Given that Azcue was also a recruiting target, Casas's observation that Duran was also quite comfortable with him, enough so to tease him in public, was important - as was other information that Duran had been recommended for the job by Theresa Proenza (another known CIA target) and that Duran was working at the consulate at Azcue's request, filling in for her cousin who had died in a car accident.

Quality research into a number of such "spy games" going on around the Cuban consulate and embassy in Mexico City - as well as with Cuban United Nations diplomats - has become extensive, going far beyond the focus of this work. Of particular interest are a number of anti-FPCC intelligence and propaganda activities including a joint FBI/CIA project (AMSANTA) which was built around using actual FPCC members to collect regime intelligence from inside Cuba. [ 277 ] The FPCC members were to be inserted via visas and travel through Mexico City. FPCC membership and recommendation was a key element in the effort and its first agent insertion in the summer of 1963 proved to be exceptionally productive – yet it appears to have been canceled for no particular reason in the fall of that year.

In regard to the possible CIA use of Lee Oswald (either in person or simply using his identity) for sanctioned CIA operations, the AMSANTA project, the SAS propaganda initiative against the FPCC, and the counter intelligence effort to recruit (or compromise) Cuban diplomatic staff all have to be considered. With that in mind, it's no wonder that even the most basic facts about the official story of Oswald's trip to Mexico City in October, 1963 have come into question.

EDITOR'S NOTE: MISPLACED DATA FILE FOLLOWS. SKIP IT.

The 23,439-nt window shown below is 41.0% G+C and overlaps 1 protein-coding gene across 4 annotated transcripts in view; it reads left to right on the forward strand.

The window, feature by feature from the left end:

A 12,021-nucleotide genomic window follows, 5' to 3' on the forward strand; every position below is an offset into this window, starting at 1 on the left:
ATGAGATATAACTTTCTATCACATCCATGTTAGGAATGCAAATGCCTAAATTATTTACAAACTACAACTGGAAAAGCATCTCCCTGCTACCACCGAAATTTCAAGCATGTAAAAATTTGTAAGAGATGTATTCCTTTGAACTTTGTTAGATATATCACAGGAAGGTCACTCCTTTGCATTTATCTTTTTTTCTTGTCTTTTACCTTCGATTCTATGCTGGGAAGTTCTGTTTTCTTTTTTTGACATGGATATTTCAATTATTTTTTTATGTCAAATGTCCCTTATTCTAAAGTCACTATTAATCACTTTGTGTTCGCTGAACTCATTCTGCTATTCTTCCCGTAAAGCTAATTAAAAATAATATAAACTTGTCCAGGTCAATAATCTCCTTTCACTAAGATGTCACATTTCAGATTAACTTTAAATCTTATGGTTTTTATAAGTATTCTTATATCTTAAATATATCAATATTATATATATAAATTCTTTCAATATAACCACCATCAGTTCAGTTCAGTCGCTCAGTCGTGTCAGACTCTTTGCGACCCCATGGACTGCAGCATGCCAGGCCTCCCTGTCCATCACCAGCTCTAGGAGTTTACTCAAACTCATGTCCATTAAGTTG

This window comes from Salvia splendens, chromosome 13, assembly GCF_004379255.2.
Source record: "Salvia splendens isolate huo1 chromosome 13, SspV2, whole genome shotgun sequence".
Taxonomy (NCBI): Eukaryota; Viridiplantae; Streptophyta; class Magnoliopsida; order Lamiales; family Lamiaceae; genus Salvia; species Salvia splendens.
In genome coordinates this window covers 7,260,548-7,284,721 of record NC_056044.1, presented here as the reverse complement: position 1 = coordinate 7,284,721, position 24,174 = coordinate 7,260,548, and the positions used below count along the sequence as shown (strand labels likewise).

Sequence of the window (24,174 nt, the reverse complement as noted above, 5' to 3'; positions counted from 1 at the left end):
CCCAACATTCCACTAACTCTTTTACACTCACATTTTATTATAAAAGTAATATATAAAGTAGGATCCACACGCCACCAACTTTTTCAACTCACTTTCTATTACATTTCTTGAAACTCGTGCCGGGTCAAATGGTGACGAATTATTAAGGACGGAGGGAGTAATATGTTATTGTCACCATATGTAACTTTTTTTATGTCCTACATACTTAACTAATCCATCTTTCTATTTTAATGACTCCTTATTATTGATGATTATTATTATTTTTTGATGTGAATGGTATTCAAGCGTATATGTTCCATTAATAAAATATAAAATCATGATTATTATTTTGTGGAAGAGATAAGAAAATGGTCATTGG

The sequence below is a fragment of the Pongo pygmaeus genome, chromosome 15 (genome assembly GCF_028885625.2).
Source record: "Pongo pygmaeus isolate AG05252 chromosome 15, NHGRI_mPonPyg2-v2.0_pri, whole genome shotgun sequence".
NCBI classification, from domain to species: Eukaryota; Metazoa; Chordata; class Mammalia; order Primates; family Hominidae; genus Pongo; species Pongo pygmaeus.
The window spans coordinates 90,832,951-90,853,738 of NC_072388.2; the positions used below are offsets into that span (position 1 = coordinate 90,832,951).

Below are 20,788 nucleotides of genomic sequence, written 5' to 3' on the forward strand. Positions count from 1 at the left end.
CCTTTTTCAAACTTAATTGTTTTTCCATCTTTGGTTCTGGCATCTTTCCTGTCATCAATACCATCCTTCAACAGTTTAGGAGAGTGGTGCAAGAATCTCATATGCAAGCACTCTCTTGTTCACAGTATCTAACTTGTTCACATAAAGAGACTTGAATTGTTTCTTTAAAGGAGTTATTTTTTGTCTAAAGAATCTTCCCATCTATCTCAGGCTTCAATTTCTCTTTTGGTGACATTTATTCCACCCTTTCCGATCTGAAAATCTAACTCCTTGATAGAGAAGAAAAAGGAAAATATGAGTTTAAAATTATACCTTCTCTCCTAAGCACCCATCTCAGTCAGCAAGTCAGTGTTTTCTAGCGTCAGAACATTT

Issues relating to Lee Oswald's trip to Mexico City have become a constant point of discussion in recent years, especially as new documents have revealed extensive disconnects in both FBI and CIA communications about his presence there in September 1963. With those documents in hand, there is little doubt that the positions of both agencies in regard to his reported visit there changed during the hours and days immediately following the assassination.

In recent years researchers such as John Newman, Bill Simpich and David Josephs have written extensively about issues regarding Oswald's presence in Mexico City. Their research and works are widely available and serve as recommended reading. The author has summarized a few of those issues, most particularly the disconnects in communications and questionable information coming out of the CIA station in Mexico City following the assassination. [ 278 ]

Unfortunately even after extensive research, a host of questions in regard to Oswald in Mexico City remain open. The following is offered as a possible scenario in which Oswald (or simply his identity) may have been used by SAS and JMWAVE in pursuit of political action projects which we now know they were pursuing in the fall of 1963.